Do Cats Chase And Eat Squirrels? (Can They Catch Them?)


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Do Cats Chase And Eat Squirrels? (Can They Catch Them?)

Most of us have heard of the trope of a dog chasing a squirrel, and it is commonly understood that the majority of dogs will attempt to chase after a squirrel (or any small animal) if given the opportunity. What about our feline friends? Are they interested in squirrels in the same way that dogs are and will cats chase and eat squirrels if they get the chance?

Cats will chase and eat a squirrel if they have access to it, but the effort and energy required to catch the squirrel may be more than what the cat is willing to offer, and they are likely to hunt other small rodents that are more easily caught.

As predators, cats are likely to chase after any small prey animal, including squirrels. Due to the squirrel’s agility and quick reflexes, the cat catching the squirrel is probably not likely in most situations. If the cat does happen to catch the squirrel, they may attempt to eat it.

Cats have earned a reputation for being wonderful at pest control, so it is likely that they would be interested in chasing and even eating a squirrel.

Is it safe for a cat to chase and eat a squirrel? Below we will discuss the relationship between cats and squirrels and why a cat would chase a squirrel. We’ll also look at the potential dangers of a cat catching and eating a squirrel, as well as possible solutions for keeping Kitty away from the squirrels.

Can Cats Even Catch Squirrels? 

Is a cat fast enough to catch a squirrel?

Cats can reach a speed of up to 30mph, while squirrels can reach speeds of up to 20mph. That difference in speed means it is likely that a cat is fast enough to catch a squirrel.

While cats do run faster than squirrels, squirrels tend to leap and jump much more frequently than a cat, and the squirrel is also able to grasp onto things once it lands. This can make for a quick getaway as the squirrel can easily climb a tree or up the side of a house where a cat might not be able to follow.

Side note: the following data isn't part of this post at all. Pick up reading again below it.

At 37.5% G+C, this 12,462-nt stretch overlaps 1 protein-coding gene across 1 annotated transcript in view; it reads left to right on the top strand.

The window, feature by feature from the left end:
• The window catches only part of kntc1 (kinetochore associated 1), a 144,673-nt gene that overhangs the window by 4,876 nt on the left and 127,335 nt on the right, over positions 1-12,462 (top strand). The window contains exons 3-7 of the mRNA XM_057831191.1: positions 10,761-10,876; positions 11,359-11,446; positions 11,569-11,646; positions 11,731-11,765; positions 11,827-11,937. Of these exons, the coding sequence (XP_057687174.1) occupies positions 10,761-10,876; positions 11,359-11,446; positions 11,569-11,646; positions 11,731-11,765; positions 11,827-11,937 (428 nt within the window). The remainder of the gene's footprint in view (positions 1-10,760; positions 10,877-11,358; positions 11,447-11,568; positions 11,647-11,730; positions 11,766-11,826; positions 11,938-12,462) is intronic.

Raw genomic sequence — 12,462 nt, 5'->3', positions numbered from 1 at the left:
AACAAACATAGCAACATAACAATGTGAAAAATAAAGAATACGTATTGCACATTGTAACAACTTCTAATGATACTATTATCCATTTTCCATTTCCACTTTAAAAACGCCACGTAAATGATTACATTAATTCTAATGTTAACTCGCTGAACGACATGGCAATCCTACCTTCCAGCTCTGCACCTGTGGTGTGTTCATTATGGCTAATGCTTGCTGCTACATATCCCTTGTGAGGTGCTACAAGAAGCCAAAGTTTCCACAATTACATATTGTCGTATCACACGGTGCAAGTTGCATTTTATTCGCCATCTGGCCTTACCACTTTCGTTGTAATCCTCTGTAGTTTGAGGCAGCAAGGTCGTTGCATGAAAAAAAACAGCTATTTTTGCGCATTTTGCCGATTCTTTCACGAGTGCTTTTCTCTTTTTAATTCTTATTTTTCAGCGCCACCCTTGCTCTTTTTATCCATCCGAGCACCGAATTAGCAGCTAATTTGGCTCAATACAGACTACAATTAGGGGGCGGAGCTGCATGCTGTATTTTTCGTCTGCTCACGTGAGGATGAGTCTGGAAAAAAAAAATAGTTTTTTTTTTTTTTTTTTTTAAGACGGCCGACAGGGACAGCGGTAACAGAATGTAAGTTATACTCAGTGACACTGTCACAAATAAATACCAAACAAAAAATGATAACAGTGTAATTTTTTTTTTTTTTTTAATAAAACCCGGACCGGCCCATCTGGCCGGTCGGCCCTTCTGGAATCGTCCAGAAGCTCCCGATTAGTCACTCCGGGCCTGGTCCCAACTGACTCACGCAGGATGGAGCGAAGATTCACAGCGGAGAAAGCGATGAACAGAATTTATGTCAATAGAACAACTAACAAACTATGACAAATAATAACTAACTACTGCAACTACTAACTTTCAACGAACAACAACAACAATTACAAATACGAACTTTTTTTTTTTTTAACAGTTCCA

So, while a cat may be able to outrun a squirrel on the ground, the fact that the squirrel is able to use height as an advantage means it is unlikely the cat will be able to catch them if the squirrel locates something to climb up

Will a Cat Attack a Squirrel?

Considering that cats are predators and more than willing to show off their skills, it is very likely that if given the opportunity your cat will attack and possibly kill a squirrel. If the cat is hungry, then the chances of it going after a squirrel are even more likely.

Will a Cat Kill a Baby Squirrel?

Squirrels tend to give birth twice per year, and they create nests within trees to keep their babies safe until they are old enough to venture out on their own. During this time, the baby squirrels are very vulnerable and a curious cat who comes across the nest can easily kill the babies. Babies who fall out of the tree are also at risk to passing cats.

Compared to adult squirrels, who have the agility and reflexes necessary to escape an approaching cat, baby squirrels are more likely to be killed by a cat due to their inability to protect themselves and get away from the cat.

Do Cats Eat Squirrels?

Cats are considered obligate carnivores, which means their bodies are designed to eat meat. Squirrels are considered prey animals, and a cat is able to eat them. While they are not an ideal food source for most cats, they do contain a large amount of protein but the energy required by a cat to catch and kill a squirrel may outweigh the benefits of eating a squirrel.

Will an Indoor Cat Eat a Squirrel?

Compared to their feral counterparts, indoor cats may have different attitudes towards squirrels as a food source.

Your typical domesticated house cat usually has their nutritional needs met through the food you buy from your local pet store or supermarket. They do not usually have to concern themselves about saving energy to go and hunt down their meal for the day and can instead spend their time relaxing on the windowsill and soaking up the afternoon sun.